Dave Barry has a pretty funny review of Send: The Essential Guide to Email for Office and Home by David Shipley and Will Schalbe in the New York Times (you might need a subscription to read the review). Send has been described as the “Miss Manners for the Digital Age” and the “Strunk and White for the Web.”
Frankly, it amazes me that this book is number 166 in the Amazon.com Sales Rankings. I tried to find the book at Powell's today but it was sold out. I guess that speaks to the fact that for many of us email really is broken.
For most information workers email is the only tool available for communicating and interacting across the enterprise and its boundaries. Because email is being used for much more than it was originally designed for, resources like Send are a logical result to help people use the tool more effectively.
Fortunately the tool set for communicating is expanding, giving people more choices and flexibility for communicating and collaborating. People can choose between email, chatting, SMS, VOIP and publishing and subscribing to feeds based on what they want to communicate, who they want to communicate with and what level of interaction is required by the communication.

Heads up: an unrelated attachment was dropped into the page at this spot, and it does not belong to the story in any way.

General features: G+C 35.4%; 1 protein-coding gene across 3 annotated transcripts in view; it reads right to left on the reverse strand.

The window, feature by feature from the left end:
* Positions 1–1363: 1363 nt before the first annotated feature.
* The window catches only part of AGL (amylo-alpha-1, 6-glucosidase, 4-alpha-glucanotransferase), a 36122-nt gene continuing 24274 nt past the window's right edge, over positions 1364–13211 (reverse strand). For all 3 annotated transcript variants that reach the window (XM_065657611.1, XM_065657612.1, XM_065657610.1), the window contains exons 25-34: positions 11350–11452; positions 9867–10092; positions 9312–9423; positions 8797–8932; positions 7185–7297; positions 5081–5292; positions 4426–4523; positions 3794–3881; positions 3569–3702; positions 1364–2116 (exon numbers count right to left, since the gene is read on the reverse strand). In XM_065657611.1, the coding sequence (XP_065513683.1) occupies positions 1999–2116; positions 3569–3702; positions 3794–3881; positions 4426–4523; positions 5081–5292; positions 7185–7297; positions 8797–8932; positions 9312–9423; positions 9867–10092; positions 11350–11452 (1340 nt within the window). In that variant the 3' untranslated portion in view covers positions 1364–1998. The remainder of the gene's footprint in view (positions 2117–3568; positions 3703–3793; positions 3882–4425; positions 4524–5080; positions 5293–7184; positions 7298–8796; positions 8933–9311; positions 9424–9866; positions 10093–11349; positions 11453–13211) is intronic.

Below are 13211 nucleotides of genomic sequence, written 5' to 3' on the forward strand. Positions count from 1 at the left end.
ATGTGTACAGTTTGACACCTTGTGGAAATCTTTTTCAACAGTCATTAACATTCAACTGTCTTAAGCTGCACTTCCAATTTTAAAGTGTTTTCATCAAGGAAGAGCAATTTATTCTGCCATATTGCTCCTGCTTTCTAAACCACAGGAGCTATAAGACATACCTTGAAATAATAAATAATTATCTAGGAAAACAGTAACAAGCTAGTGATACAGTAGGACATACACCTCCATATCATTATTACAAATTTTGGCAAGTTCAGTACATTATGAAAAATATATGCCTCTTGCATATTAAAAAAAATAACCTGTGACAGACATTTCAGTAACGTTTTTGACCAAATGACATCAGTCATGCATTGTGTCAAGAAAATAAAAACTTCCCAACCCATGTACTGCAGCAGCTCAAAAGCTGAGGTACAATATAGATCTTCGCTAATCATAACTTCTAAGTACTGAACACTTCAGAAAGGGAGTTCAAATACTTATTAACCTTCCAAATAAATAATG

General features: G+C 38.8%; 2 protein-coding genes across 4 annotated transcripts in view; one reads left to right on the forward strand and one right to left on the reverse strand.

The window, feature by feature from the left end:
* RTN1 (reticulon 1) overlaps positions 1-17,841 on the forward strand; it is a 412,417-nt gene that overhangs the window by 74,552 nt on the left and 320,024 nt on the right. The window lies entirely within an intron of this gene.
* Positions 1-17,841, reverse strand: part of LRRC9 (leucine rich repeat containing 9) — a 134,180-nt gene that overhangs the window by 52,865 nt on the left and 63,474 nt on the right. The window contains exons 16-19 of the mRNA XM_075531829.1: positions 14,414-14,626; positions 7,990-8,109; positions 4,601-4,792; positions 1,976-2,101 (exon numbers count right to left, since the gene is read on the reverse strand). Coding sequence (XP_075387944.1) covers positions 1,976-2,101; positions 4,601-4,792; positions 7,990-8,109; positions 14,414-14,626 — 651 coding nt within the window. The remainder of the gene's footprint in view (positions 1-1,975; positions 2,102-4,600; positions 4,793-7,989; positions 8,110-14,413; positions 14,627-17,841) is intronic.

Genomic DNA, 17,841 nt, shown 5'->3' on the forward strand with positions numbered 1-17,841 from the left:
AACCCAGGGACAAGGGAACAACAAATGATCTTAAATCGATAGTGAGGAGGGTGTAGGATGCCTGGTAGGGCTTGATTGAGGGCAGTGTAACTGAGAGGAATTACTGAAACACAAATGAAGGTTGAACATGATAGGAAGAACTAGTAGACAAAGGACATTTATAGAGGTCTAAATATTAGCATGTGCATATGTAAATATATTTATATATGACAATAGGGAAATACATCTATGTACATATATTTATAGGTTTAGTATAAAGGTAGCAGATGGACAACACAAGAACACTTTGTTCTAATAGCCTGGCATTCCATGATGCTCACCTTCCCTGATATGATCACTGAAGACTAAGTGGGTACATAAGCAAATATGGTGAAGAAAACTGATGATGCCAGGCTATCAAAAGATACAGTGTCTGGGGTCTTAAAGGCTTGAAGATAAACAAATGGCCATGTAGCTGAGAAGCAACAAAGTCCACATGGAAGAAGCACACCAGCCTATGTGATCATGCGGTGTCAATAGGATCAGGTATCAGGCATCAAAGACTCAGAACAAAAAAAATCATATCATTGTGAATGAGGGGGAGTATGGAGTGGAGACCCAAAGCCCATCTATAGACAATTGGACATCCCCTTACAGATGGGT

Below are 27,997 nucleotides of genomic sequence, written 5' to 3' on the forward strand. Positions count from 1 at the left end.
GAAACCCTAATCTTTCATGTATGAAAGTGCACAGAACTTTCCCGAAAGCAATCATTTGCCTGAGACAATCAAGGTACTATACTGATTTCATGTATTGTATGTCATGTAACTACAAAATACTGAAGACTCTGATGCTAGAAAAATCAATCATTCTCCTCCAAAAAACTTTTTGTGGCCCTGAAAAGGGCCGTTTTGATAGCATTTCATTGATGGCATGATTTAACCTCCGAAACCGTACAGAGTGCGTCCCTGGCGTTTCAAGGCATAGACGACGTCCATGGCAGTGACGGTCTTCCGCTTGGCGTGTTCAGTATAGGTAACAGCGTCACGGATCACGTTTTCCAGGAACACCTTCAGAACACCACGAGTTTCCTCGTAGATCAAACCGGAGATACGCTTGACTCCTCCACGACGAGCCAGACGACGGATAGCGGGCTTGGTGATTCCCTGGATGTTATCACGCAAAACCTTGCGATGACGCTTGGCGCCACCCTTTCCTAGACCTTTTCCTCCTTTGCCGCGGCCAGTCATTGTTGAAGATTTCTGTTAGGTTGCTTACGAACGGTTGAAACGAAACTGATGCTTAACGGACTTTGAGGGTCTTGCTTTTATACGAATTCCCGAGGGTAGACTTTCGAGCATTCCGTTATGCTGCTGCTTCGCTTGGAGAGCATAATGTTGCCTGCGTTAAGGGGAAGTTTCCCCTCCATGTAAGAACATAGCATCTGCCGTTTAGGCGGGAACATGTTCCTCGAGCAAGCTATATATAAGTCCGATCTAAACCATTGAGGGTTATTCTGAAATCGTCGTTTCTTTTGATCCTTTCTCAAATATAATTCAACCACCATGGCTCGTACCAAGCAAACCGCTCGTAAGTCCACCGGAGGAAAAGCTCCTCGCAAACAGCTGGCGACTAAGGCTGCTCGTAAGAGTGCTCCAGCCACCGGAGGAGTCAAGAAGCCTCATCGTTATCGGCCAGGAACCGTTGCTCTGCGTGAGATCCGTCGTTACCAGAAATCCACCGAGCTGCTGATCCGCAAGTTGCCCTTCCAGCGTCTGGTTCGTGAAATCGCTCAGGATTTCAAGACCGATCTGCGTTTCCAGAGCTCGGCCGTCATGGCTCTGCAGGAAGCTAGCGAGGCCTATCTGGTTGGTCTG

When I think about the difference between email and feeds I think about the difference between news and conversation. Email, IM, SMS are all great for answering questions and responding to requests for information. Feeds are great for monitoring and alerting. In a managed enterprise RSS environment feeds can be channeled across the communication tool set so that people can get the information they want, where and how they want it. Combine channeling with smarter tools like Attensa's intelligent prioritization and our communication becomes crisper and knowledge flow becomes more fluid.